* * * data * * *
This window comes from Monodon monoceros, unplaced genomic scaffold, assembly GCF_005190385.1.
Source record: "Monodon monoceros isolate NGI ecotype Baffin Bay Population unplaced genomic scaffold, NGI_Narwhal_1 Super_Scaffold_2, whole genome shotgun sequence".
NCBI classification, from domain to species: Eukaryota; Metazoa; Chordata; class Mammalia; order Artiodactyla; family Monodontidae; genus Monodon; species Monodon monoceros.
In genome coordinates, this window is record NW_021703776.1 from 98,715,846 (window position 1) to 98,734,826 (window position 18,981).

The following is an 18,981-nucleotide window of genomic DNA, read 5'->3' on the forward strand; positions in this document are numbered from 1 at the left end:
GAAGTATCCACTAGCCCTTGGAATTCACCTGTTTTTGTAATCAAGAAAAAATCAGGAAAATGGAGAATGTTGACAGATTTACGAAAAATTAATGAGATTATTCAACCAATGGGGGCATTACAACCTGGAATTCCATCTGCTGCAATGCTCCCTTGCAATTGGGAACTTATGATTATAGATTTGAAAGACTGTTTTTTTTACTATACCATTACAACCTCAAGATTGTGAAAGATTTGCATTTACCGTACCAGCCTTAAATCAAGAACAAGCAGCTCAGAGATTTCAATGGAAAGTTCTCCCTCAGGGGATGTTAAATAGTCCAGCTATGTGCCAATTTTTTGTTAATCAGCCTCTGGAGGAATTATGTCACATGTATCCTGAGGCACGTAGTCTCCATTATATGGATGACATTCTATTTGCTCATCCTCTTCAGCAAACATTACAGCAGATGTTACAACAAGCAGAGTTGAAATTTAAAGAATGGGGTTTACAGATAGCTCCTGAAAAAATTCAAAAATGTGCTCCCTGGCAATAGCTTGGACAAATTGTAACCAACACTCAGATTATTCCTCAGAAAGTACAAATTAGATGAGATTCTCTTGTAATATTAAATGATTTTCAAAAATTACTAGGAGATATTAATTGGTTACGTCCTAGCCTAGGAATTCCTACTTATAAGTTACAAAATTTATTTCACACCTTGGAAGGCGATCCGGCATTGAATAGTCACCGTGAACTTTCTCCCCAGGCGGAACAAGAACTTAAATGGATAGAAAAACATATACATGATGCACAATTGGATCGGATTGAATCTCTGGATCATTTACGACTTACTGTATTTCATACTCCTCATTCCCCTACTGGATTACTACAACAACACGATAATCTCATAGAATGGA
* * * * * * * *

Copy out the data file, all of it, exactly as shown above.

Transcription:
This window comes from Monodon monoceros, unplaced genomic scaffold, assembly GCF_005190385.1.
Source record: "Monodon monoceros isolate NGI ecotype Baffin Bay Population unplaced genomic scaffold, NGI_Narwhal_1 Super_Scaffold_2, whole genome shotgun sequence".
NCBI classification, from domain to species: Eukaryota; Metazoa; Chordata; class Mammalia; order Artiodactyla; family Monodontidae; genus Monodon; species Monodon monoceros.
In genome coordinates, this window is record NW_021703776.1 from 98,715,846 (window position 1) to 98,734,826 (window position 18,981).

The following is an 18,981-nucleotide window of genomic DNA, read 5'->3' on the forward strand; positions in this document are numbered from 1 at the left end:
GAAGTATCCACTAGCCCTTGGAATTCACCTGTTTTTGTAATCAAGAAAAAATCAGGAAAATGGAGAATGTTGACAGATTTACGAAAAATTAATGAGATTATTCAACCAATGGGGGCATTACAACCTGGAATTCCATCTGCTGCAATGCTCCCTTGCAATTGGGAACTTATGATTATAGATTTGAAAGACTGTTTTTTTTACTATACCATTACAACCTCAAGATTGTGAAAGATTTGCATTTACCGTACCAGCCTTAAATCAAGAACAAGCAGCTCAGAGATTTCAATGGAAAGTTCTCCCTCAGGGGATGTTAAATAGTCCAGCTATGTGCCAATTTTTTGTTAATCAGCCTCTGGAGGAATTATGTCACATGTATCCTGAGGCACGTAGTCTCCATTATATGGATGACATTCTATTTGCTCATCCTCTTCAGCAAACATTACAGCAGATGTTACAACAAGCAGAGTTGAAATTTAAAGAATGGGGTTTACAGATAGCTCCTGAAAAAATTCAAAAATGTGCTCCCTGGCAATAGCTTGGACAAATTGTAACCAACACTCAGATTATTCCTCAGAAAGTACAAATTAGATGAGATTCTCTTGTAATATTAAATGATTTTCAAAAATTACTAGGAGATATTAATTGGTTACGTCCTAGCCTAGGAATTCCTACTTATAAGTTACAAAATTTATTTCACACCTTGGAAGGCGATCCGGCATTGAATAGTCACCGTGAACTTTCTCCCCAGGCGGAACAAGAACTTAAATGGATAGAAAAACATATACATGATGCACAATTGGATCGGATTGAATCTCTGGATCATTTACGACTTACTGTATTTCATACTCCTCATTCCCCTACTGGATTACTACAACAACACGATAATCTCATAGAATGGA